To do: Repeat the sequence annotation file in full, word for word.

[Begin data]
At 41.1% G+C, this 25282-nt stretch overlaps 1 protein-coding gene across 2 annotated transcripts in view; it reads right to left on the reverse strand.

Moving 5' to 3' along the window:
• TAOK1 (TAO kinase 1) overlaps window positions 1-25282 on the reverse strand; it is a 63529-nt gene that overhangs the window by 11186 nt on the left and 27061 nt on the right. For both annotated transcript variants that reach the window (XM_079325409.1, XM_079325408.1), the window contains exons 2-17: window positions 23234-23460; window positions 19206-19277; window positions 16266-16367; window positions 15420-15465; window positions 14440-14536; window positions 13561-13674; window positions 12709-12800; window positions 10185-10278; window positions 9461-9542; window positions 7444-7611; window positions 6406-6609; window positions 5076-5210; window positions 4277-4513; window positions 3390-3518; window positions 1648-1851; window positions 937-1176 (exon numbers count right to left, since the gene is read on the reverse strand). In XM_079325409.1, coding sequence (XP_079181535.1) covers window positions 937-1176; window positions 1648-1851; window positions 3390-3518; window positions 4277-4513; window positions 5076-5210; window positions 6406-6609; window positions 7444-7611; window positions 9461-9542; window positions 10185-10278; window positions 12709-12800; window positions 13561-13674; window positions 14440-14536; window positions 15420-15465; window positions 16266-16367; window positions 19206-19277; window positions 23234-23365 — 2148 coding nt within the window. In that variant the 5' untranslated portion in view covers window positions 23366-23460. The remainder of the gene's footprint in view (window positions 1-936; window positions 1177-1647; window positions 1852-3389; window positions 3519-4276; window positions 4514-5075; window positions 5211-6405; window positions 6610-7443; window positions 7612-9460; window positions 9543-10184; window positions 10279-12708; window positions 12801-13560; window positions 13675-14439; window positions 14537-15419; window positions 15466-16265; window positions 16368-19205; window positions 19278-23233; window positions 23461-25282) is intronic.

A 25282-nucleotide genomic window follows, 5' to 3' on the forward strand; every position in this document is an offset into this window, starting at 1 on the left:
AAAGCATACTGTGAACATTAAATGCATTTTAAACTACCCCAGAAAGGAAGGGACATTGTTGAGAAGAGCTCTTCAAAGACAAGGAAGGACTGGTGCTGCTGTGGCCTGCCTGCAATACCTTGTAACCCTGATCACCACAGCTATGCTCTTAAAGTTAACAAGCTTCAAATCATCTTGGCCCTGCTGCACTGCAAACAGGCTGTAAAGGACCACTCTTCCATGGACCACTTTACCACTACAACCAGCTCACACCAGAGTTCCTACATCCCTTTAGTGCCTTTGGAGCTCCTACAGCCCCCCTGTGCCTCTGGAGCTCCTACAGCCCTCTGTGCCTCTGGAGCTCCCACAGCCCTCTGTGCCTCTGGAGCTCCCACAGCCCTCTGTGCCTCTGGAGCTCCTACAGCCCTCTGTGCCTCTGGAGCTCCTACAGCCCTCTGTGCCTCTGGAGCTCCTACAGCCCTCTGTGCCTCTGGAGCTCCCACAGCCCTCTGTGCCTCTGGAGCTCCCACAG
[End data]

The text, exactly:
At 41.1% G+C, this 25282-nt stretch overlaps 1 protein-coding gene across 2 annotated transcripts in view; it reads right to left on the reverse strand.

Moving 5' to 3' along the window:
• TAOK1 (TAO kinase 1) overlaps window positions 1-25282 on the reverse strand; it is a 63529-nt gene that overhangs the window by 11186 nt on the left and 27061 nt on the right. For both annotated transcript variants that reach the window (XM_079325409.1, XM_079325408.1), the window contains exons 2-17: window positions 23234-23460; window positions 19206-19277; window positions 16266-16367; window positions 15420-15465; window positions 14440-14536; window positions 13561-13674; window positions 12709-12800; window positions 10185-10278; window positions 9461-9542; window positions 7444-7611; window positions 6406-6609; window positions 5076-5210; window positions 4277-4513; window positions 3390-3518; window positions 1648-1851; window positions 937-1176 (exon numbers count right to left, since the gene is read on the reverse strand). In XM_079325409.1, coding sequence (XP_079181535.1) covers window positions 937-1176; window positions 1648-1851; window positions 3390-3518; window positions 4277-4513; window positions 5076-5210; window positions 6406-6609; window positions 7444-7611; window positions 9461-9542; window positions 10185-10278; window positions 12709-12800; window positions 13561-13674; window positions 14440-14536; window positions 15420-15465; window positions 16266-16367; window positions 19206-19277; window positions 23234-23365 — 2148 coding nt within the window. In that variant the 5' untranslated portion in view covers window positions 23366-23460. The remainder of the gene's footprint in view (window positions 1-936; window positions 1177-1647; window positions 1852-3389; window positions 3519-4276; window positions 4514-5075; window positions 5211-6405; window positions 6610-7443; window positions 7612-9460; window positions 9543-10184; window positions 10279-12708; window positions 12801-13560; window positions 13675-14439; window positions 14537-15419; window positions 15466-16265; window positions 16368-19205; window positions 19278-23233; window positions 23461-25282) is intronic.

A 25282-nucleotide genomic window follows, 5' to 3' on the forward strand; every position in this document is an offset into this window, starting at 1 on the left:
AAAGCATACTGTGAACATTAAATGCATTTTAAACTACCCCAGAAAGGAAGGGACATTGTTGAGAAGAGCTCTTCAAAGACAAGGAAGGACTGGTGCTGCTGTGGCCTGCCTGCAATACCTTGTAACCCTGATCACCACAGCTATGCTCTTAAAGTTAACAAGCTTCAAATCATCTTGGCCCTGCTGCACTGCAAACAGGCTGTAAAGGACCACTCTTCCATGGACCACTTTACCACTACAACCAGCTCACACCAGAGTTCCTACATCCCTTTAGTGCCTTTGGAGCTCCTACAGCCCCCCTGTGCCTCTGGAGCTCCTACAGCCCTCTGTGCCTCTGGAGCTCCCACAGCCCTCTGTGCCTCTGGAGCTCCCACAGCCCTCTGTGCCTCTGGAGCTCCTACAGCCCTCTGTGCCTCTGGAGCTCCTACAGCCCTCTGTGCCTCTGGAGCTCCTACAGCCCTCTGTGCCTCTGGAGCTCCCACAGCCCTCTGTGCCTCTGGAGCTCCCACAG